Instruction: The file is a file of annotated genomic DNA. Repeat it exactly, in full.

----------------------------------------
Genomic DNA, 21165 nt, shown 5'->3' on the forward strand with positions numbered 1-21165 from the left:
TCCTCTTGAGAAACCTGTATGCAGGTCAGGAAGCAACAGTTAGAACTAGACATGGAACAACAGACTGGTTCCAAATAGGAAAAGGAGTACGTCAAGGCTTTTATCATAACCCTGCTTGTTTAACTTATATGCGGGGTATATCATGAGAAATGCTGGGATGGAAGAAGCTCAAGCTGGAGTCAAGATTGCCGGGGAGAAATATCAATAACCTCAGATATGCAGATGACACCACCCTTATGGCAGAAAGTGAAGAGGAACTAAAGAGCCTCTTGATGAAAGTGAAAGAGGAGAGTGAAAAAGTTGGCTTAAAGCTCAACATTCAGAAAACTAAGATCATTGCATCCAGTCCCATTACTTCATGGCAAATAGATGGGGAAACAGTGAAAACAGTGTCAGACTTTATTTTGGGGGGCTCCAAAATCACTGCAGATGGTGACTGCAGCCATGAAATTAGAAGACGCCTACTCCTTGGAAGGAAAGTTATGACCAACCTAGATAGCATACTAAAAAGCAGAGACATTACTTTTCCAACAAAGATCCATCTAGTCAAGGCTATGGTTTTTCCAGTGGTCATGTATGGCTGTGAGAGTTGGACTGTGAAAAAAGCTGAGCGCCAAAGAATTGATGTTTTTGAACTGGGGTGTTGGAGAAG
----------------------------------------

Genomic DNA, 21165 nt, shown 5'->3' on the forward strand with positions numbered 1-21165 from the left:
TCCTCTTGAGAAACCTGTATGCAGGTCAGGAAGCAACAGTTAGAACTAGACATGGAACAACAGACTGGTTCCAAATAGGAAAAGGAGTACGTCAAGGCTTTTATCATAACCCTGCTTGTTTAACTTATATGCGGGGTATATCATGAGAAATGCTGGGATGGAAGAAGCTCAAGCTGGAGTCAAGATTGCCGGGGAGAAATATCAATAACCTCAGATATGCAGATGACACCACCCTTATGGCAGAAAGTGAAGAGGAACTAAAGAGCCTCTTGATGAAAGTGAAAGAGGAGAGTGAAAAAGTTGGCTTAAAGCTCAACATTCAGAAAACTAAGATCATTGCATCCAGTCCCATTACTTCATGGCAAATAGATGGGGAAACAGTGAAAACAGTGTCAGACTTTATTTTGGGGGGCTCCAAAATCACTGCAGATGGTGACTGCAGCCATGAAATTAGAAGACGCCTACTCCTTGGAAGGAAAGTTATGACCAACCTAGATAGCATACTAAAAAGCAGAGACATTACTTTTCCAACAAAGATCCATCTAGTCAAGGCTATGGTTTTTCCAGTGGTCATGTATGGCTGTGAGAGTTGGACTGTGAAAAAAGCTGAGCGCCAAAGAATTGATGTTTTTGAACTGGGGTGTTGGAGAAG